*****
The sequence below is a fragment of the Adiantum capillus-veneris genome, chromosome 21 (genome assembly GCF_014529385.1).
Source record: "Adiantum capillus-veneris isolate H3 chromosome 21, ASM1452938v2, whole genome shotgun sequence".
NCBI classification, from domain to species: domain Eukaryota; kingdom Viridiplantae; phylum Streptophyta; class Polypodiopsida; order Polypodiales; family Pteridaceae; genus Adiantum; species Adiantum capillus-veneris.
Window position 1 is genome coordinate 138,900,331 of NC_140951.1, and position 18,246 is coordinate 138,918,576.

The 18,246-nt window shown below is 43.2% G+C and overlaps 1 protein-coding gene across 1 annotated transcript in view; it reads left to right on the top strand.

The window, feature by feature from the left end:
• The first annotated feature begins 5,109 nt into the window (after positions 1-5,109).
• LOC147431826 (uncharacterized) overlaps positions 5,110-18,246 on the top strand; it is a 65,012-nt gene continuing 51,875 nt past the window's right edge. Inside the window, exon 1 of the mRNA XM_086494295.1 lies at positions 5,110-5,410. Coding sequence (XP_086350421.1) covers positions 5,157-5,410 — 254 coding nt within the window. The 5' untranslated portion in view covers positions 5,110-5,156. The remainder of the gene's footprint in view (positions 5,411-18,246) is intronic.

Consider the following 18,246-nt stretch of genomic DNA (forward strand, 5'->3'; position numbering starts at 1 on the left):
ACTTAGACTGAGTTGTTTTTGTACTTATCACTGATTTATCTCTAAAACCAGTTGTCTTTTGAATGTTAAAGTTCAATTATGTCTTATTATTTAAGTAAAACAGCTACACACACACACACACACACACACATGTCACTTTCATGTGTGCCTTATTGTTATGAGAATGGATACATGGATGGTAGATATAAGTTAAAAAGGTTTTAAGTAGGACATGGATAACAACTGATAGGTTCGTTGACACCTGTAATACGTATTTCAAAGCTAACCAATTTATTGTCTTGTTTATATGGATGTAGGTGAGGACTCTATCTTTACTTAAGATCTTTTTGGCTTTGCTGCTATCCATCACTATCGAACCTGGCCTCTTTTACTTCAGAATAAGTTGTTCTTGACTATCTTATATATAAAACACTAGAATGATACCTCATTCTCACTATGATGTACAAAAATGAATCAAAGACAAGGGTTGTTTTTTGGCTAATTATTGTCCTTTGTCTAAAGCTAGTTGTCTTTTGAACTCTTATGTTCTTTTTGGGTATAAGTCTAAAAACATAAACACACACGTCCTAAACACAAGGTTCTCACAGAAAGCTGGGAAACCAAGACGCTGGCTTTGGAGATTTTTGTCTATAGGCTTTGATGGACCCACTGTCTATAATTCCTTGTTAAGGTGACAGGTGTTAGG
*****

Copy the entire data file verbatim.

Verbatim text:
The sequence below is a fragment of the Adiantum capillus-veneris genome, chromosome 21 (genome assembly GCF_014529385.1).
Source record: "Adiantum capillus-veneris isolate H3 chromosome 21, ASM1452938v2, whole genome shotgun sequence".
NCBI classification, from domain to species: domain Eukaryota; kingdom Viridiplantae; phylum Streptophyta; class Polypodiopsida; order Polypodiales; family Pteridaceae; genus Adiantum; species Adiantum capillus-veneris.
Window position 1 is genome coordinate 138,900,331 of NC_140951.1, and position 18,246 is coordinate 138,918,576.

The 18,246-nt window shown below is 43.2% G+C and overlaps 1 protein-coding gene across 1 annotated transcript in view; it reads left to right on the top strand.

The window, feature by feature from the left end:
• The first annotated feature begins 5,109 nt into the window (after positions 1-5,109).
• LOC147431826 (uncharacterized) overlaps positions 5,110-18,246 on the top strand; it is a 65,012-nt gene continuing 51,875 nt past the window's right edge. Inside the window, exon 1 of the mRNA XM_086494295.1 lies at positions 5,110-5,410. Coding sequence (XP_086350421.1) covers positions 5,157-5,410 — 254 coding nt within the window. The 5' untranslated portion in view covers positions 5,110-5,156. The remainder of the gene's footprint in view (positions 5,411-18,246) is intronic.

Consider the following 18,246-nt stretch of genomic DNA (forward strand, 5'->3'; position numbering starts at 1 on the left):
ACTTAGACTGAGTTGTTTTTGTACTTATCACTGATTTATCTCTAAAACCAGTTGTCTTTTGAATGTTAAAGTTCAATTATGTCTTATTATTTAAGTAAAACAGCTACACACACACACACACACACACACATGTCACTTTCATGTGTGCCTTATTGTTATGAGAATGGATACATGGATGGTAGATATAAGTTAAAAAGGTTTTAAGTAGGACATGGATAACAACTGATAGGTTCGTTGACACCTGTAATACGTATTTCAAAGCTAACCAATTTATTGTCTTGTTTATATGGATGTAGGTGAGGACTCTATCTTTACTTAAGATCTTTTTGGCTTTGCTGCTATCCATCACTATCGAACCTGGCCTCTTTTACTTCAGAATAAGTTGTTCTTGACTATCTTATATATAAAACACTAGAATGATACCTCATTCTCACTATGATGTACAAAAATGAATCAAAGACAAGGGTTGTTTTTTGGCTAATTATTGTCCTTTGTCTAAAGCTAGTTGTCTTTTGAACTCTTATGTTCTTTTTGGGTATAAGTCTAAAAACATAAACACACACGTCCTAAACACAAGGTTCTCACAGAAAGCTGGGAAACCAAGACGCTGGCTTTGGAGATTTTTGTCTATAGGCTTTGATGGACCCACTGTCTATAATTCCTTGTTAAGGTGACAGGTGTTAGG